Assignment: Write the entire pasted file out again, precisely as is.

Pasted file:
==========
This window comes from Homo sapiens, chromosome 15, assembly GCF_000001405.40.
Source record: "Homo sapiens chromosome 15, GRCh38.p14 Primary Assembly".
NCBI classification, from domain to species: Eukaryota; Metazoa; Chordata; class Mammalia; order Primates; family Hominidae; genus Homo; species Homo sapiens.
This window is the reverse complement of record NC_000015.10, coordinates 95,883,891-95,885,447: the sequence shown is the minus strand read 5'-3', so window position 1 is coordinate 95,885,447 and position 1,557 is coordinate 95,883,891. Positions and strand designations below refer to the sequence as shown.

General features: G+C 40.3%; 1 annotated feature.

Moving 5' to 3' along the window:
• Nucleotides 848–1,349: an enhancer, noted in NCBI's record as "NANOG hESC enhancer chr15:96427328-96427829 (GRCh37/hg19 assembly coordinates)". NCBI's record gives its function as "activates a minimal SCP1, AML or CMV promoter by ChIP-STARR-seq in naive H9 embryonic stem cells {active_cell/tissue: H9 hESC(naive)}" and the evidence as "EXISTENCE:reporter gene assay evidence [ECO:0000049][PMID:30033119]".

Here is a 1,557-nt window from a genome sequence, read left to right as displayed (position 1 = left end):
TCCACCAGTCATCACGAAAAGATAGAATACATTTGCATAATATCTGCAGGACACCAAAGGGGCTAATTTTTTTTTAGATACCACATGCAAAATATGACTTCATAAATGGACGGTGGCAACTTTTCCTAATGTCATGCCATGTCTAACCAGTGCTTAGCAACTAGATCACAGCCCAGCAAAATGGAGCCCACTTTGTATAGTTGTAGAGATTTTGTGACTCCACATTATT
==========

This window comes from Homo sapiens, chromosome 15, assembly GCF_000001405.40.
Source record: "Homo sapiens chromosome 15, GRCh38.p14 Primary Assembly".
NCBI classification, from domain to species: Eukaryota; Metazoa; Chordata; class Mammalia; order Primates; family Hominidae; genus Homo; species Homo sapiens.
This window is the reverse complement of record NC_000015.10, coordinates 95,883,891-95,885,447: the sequence shown is the minus strand read 5'-3', so window position 1 is coordinate 95,885,447 and position 1,557 is coordinate 95,883,891. Positions and strand designations below refer to the sequence as shown.

General features: G+C 40.3%; 1 annotated feature.

Moving 5' to 3' along the window:
• Nucleotides 848–1,349: an enhancer, noted in NCBI's record as "NANOG hESC enhancer chr15:96427328-96427829 (GRCh37/hg19 assembly coordinates)". NCBI's record gives its function as "activates a minimal SCP1, AML or CMV promoter by ChIP-STARR-seq in naive H9 embryonic stem cells {active_cell/tissue: H9 hESC(naive)}" and the evidence as "EXISTENCE:reporter gene assay evidence [ECO:0000049][PMID:30033119]".

Here is a 1,557-nt window from a genome sequence, read left to right as displayed (position 1 = left end):
TCCACCAGTCATCACGAAAAGATAGAATACATTTGCATAATATCTGCAGGACACCAAAGGGGCTAATTTTTTTTTAGATACCACATGCAAAATATGACTTCATAAATGGACGGTGGCAACTTTTCCTAATGTCATGCCATGTCTAACCAGTGCTTAGCAACTAGATCACAGCCCAGCAAAATGGAGCCCACTTTGTATAGTTGTAGAGATTTTGTGACTCCACATTATT